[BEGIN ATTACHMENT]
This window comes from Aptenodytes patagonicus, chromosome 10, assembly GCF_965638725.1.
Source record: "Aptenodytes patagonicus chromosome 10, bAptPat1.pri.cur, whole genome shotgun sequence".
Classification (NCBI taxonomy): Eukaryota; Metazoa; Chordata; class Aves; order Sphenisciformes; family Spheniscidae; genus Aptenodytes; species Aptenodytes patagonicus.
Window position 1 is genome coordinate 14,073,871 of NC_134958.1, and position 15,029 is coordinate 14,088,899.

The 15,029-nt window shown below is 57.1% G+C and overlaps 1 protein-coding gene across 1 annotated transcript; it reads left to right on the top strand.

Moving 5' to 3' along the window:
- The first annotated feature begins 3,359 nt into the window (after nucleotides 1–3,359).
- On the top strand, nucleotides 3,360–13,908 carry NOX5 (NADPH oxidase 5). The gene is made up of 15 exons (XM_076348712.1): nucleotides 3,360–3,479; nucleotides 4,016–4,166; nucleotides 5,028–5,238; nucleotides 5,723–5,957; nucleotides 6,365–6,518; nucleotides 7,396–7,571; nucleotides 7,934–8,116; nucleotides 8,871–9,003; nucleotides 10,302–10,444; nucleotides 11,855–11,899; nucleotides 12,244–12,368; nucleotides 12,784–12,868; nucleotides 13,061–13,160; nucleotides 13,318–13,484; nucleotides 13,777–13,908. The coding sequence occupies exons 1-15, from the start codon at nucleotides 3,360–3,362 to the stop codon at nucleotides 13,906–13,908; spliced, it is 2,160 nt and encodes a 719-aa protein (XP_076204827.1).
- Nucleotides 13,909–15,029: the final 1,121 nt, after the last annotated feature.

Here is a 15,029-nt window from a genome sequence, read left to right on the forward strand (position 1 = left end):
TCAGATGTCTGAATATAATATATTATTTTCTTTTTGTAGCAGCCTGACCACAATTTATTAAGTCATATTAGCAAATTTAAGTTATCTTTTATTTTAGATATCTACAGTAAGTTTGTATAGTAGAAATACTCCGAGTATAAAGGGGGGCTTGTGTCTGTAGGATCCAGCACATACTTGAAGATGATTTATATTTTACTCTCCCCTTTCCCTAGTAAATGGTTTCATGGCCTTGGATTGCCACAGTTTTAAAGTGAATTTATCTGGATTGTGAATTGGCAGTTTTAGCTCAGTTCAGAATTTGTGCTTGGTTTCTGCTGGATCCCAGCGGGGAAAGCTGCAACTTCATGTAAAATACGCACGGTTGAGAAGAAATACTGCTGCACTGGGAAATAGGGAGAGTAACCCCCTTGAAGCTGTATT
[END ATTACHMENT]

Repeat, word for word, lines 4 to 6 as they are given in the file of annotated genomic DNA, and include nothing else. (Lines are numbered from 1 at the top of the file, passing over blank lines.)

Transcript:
Window position 1 is genome coordinate 14,073,871 of NC_134958.1, and position 15,029 is coordinate 14,088,899.

The 15,029-nt window shown below is 57.1% G+C and overlaps 1 protein-coding gene across 1 annotated transcript; it reads left to right on the top strand.

Moving 5' to 3' along the window: